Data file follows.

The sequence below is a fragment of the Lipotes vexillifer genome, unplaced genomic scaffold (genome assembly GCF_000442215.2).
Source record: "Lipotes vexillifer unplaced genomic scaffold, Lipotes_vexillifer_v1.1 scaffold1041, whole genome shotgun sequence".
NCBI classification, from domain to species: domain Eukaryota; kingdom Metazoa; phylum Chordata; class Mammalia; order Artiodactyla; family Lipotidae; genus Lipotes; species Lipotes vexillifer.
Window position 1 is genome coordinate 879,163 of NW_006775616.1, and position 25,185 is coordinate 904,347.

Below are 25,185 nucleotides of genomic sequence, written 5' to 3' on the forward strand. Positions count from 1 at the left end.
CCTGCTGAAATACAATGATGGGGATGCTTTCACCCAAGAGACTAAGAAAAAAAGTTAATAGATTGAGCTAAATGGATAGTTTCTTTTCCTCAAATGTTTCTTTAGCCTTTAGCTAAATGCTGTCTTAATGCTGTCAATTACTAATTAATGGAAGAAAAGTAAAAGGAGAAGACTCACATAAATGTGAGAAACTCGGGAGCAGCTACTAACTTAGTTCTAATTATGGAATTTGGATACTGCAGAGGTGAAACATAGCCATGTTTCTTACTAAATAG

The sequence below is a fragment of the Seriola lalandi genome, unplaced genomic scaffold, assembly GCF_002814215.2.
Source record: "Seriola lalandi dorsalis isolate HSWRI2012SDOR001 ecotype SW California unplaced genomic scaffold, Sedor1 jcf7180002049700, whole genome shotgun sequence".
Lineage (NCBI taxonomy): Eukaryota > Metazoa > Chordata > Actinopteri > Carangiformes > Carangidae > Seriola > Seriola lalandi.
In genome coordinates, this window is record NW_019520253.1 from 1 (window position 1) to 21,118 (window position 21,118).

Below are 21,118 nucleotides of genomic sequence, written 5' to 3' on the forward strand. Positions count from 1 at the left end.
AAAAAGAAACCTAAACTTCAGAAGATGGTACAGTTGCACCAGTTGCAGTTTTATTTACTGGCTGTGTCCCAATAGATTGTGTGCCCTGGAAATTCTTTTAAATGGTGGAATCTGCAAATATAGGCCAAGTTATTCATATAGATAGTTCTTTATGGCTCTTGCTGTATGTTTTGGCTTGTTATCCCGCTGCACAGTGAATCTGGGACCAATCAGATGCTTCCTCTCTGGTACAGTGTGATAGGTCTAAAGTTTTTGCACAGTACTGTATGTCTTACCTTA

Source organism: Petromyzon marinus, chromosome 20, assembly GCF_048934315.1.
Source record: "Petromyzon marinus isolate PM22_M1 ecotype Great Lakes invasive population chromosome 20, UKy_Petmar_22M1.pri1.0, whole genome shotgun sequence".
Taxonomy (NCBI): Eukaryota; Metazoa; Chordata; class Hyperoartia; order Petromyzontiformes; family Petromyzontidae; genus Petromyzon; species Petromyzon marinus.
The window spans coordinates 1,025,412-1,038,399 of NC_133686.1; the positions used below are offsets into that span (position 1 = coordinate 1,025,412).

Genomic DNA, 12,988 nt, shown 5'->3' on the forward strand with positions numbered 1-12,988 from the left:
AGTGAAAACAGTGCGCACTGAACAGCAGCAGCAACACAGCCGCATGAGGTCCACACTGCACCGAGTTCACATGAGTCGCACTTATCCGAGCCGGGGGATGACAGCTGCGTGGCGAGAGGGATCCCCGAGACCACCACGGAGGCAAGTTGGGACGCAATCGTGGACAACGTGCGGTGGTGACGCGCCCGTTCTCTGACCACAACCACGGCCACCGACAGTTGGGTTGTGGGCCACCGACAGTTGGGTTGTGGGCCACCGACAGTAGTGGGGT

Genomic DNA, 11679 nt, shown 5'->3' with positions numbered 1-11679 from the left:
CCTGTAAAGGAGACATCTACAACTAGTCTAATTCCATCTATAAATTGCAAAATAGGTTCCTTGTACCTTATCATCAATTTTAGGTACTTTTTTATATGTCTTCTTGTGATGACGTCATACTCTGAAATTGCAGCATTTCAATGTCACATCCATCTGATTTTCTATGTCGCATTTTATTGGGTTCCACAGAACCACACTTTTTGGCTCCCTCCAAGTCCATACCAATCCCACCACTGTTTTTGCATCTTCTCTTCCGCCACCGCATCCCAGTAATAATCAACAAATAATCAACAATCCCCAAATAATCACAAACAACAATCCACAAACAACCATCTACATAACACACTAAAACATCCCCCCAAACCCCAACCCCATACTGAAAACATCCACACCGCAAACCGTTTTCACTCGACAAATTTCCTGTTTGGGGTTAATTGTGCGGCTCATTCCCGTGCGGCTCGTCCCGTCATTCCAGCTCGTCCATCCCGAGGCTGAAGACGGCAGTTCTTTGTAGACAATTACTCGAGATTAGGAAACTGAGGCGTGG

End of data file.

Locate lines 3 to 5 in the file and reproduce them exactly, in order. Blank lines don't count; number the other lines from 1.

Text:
NCBI classification, from domain to species: domain Eukaryota; kingdom Metazoa; phylum Chordata; class Mammalia; order Artiodactyla; family Lipotidae; genus Lipotes; species Lipotes vexillifer.
Window position 1 is genome coordinate 879,163 of NW_006775616.1, and position 25,185 is coordinate 904,347.

Below are 25,185 nucleotides of genomic sequence, written 5' to 3' on the forward strand. Positions count from 1 at the left end.